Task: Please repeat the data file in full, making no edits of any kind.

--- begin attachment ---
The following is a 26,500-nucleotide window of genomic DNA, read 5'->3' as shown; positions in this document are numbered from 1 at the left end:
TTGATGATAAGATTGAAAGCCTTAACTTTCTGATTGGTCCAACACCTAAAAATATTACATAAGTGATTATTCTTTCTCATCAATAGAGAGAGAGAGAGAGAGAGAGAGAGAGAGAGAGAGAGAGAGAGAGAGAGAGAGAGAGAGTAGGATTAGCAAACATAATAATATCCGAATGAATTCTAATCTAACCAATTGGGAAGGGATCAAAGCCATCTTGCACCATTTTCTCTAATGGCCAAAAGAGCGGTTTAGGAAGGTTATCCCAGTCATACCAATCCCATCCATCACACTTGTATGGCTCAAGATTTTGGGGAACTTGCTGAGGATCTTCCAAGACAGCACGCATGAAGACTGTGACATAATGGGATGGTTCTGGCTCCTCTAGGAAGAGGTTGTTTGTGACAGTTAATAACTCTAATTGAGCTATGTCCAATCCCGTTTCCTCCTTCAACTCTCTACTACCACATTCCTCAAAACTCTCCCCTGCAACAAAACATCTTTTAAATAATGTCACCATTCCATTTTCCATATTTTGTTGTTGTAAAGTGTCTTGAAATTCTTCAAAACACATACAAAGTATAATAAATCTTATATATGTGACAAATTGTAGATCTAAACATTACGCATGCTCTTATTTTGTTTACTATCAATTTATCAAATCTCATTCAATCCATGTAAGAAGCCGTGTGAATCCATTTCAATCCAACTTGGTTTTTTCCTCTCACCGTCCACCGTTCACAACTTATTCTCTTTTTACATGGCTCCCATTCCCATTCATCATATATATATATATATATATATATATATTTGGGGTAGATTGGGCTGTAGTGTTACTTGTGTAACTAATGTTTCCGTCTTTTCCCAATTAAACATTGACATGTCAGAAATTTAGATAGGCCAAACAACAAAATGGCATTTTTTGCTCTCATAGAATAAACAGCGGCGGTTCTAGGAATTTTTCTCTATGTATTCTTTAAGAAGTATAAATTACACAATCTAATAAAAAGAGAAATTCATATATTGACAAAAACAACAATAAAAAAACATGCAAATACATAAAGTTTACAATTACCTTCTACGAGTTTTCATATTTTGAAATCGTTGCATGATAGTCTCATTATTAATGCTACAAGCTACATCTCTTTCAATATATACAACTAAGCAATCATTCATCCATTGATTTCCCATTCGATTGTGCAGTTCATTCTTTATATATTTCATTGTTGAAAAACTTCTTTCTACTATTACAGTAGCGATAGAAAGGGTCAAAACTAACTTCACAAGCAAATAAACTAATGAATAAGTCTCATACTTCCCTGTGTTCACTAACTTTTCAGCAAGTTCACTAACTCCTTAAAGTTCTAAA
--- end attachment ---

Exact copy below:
The following is a 26,500-nucleotide window of genomic DNA, read 5'->3' as shown; positions in this document are numbered from 1 at the left end:
TTGATGATAAGATTGAAAGCCTTAACTTTCTGATTGGTCCAACACCTAAAAATATTACATAAGTGATTATTCTTTCTCATCAATAGAGAGAGAGAGAGAGAGAGAGAGAGAGAGAGAGAGAGAGAGAGAGAGAGAGAGAGAGAGTAGGATTAGCAAACATAATAATATCCGAATGAATTCTAATCTAACCAATTGGGAAGGGATCAAAGCCATCTTGCACCATTTTCTCTAATGGCCAAAAGAGCGGTTTAGGAAGGTTATCCCAGTCATACCAATCCCATCCATCACACTTGTATGGCTCAAGATTTTGGGGAACTTGCTGAGGATCTTCCAAGACAGCACGCATGAAGACTGTGACATAATGGGATGGTTCTGGCTCCTCTAGGAAGAGGTTGTTTGTGACAGTTAATAACTCTAATTGAGCTATGTCCAATCCCGTTTCCTCCTTCAACTCTCTACTACCACATTCCTCAAAACTCTCCCCTGCAACAAAACATCTTTTAAATAATGTCACCATTCCATTTTCCATATTTTGTTGTTGTAAAGTGTCTTGAAATTCTTCAAAACACATACAAAGTATAATAAATCTTATATATGTGACAAATTGTAGATCTAAACATTACGCATGCTCTTATTTTGTTTACTATCAATTTATCAAATCTCATTCAATCCATGTAAGAAGCCGTGTGAATCCATTTCAATCCAACTTGGTTTTTTCCTCTCACCGTCCACCGTTCACAACTTATTCTCTTTTTACATGGCTCCCATTCCCATTCATCATATATATATATATATATATATATATATTTGGGGTAGATTGGGCTGTAGTGTTACTTGTGTAACTAATGTTTCCGTCTTTTCCCAATTAAACATTGACATGTCAGAAATTTAGATAGGCCAAACAACAAAATGGCATTTTTTGCTCTCATAGAATAAACAGCGGCGGTTCTAGGAATTTTTCTCTATGTATTCTTTAAGAAGTATAAATTACACAATCTAATAAAAAGAGAAATTCATATATTGACAAAAACAACAATAAAAAAACATGCAAATACATAAAGTTTACAATTACCTTCTACGAGTTTTCATATTTTGAAATCGTTGCATGATAGTCTCATTATTAATGCTACAAGCTACATCTCTTTCAATATATACAACTAAGCAATCATTCATCCATTGATTTCCCATTCGATTGTGCAGTTCATTCTTTATATATTTCATTGTTGAAAAACTTCTTTCTACTATTACAGTAGCGATAGAAAGGGTCAAAACTAACTTCACAAGCAAATAAACTAATGAATAAGTCTCATACTTCCCTGTGTTCACTAACTTTTCAGCAAGTTCACTAACTCCTTAAAGTTCTAAA